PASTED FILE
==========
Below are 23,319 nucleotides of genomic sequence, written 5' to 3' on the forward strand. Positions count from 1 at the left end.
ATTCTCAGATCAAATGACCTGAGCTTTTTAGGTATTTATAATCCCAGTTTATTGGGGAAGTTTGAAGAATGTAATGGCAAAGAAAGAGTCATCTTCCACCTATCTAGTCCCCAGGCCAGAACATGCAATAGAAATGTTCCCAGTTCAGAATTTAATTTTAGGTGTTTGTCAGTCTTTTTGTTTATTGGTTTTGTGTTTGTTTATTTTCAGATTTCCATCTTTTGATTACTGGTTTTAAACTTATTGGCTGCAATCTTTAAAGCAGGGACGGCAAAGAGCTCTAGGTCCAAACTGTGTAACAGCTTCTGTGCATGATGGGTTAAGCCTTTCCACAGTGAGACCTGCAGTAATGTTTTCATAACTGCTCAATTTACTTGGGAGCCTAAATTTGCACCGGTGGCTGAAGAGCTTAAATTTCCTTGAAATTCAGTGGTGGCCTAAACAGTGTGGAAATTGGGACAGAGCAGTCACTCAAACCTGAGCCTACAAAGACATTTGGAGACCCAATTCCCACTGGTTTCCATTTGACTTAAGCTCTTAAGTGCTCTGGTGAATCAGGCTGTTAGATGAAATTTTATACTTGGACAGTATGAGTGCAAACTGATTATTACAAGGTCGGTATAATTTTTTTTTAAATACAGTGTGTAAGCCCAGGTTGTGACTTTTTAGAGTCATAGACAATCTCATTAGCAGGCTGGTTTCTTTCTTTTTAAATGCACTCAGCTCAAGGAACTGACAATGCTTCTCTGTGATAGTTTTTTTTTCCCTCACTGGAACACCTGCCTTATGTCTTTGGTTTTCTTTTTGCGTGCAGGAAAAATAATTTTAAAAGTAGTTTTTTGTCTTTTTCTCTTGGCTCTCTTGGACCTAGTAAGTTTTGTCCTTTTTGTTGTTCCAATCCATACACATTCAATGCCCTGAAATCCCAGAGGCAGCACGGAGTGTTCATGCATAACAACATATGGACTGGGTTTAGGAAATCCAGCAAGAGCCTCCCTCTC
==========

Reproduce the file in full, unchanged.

Below are 23,319 nucleotides of genomic sequence, written 5' to 3' on the forward strand. Positions count from 1 at the left end.
ATTCTCAGATCAAATGACCTGAGCTTTTTAGGTATTTATAATCCCAGTTTATTGGGGAAGTTTGAAGAATGTAATGGCAAAGAAAGAGTCATCTTCCACCTATCTAGTCCCCAGGCCAGAACATGCAATAGAAATGTTCCCAGTTCAGAATTTAATTTTAGGTGTTTGTCAGTCTTTTTGTTTATTGGTTTTGTGTTTGTTTATTTTCAGATTTCCATCTTTTGATTACTGGTTTTAAACTTATTGGCTGCAATCTTTAAAGCAGGGACGGCAAAGAGCTCTAGGTCCAAACTGTGTAACAGCTTCTGTGCATGATGGGTTAAGCCTTTCCACAGTGAGACCTGCAGTAATGTTTTCATAACTGCTCAATTTACTTGGGAGCCTAAATTTGCACCGGTGGCTGAAGAGCTTAAATTTCCTTGAAATTCAGTGGTGGCCTAAACAGTGTGGAAATTGGGACAGAGCAGTCACTCAAACCTGAGCCTACAAAGACATTTGGAGACCCAATTCCCACTGGTTTCCATTTGACTTAAGCTCTTAAGTGCTCTGGTGAATCAGGCTGTTAGATGAAATTTTATACTTGGACAGTATGAGTGCAAACTGATTATTACAAGGTCGGTATAATTTTTTTTTAAATACAGTGTGTAAGCCCAGGTTGTGACTTTTTAGAGTCATAGACAATCTCATTAGCAGGCTGGTTTCTTTCTTTTTAAATGCACTCAGCTCAAGGAACTGACAATGCTTCTCTGTGATAGTTTTTTTTTCCCTCACTGGAACACCTGCCTTATGTCTTTGGTTTTCTTTTTGCGTGCAGGAAAAATAATTTTAAAAGTAGTTTTTTGTCTTTTTCTCTTGGCTCTCTTGGACCTAGTAAGTTTTGTCCTTTTTGTTGTTCCAATCCATACACATTCAATGCCCTGAAATCCCAGAGGCAGCACGGAGTGTTCATGCATAACAACATATGGACTGGGTTTAGGAAATCCAGCAAGAGCCTCCCTCTC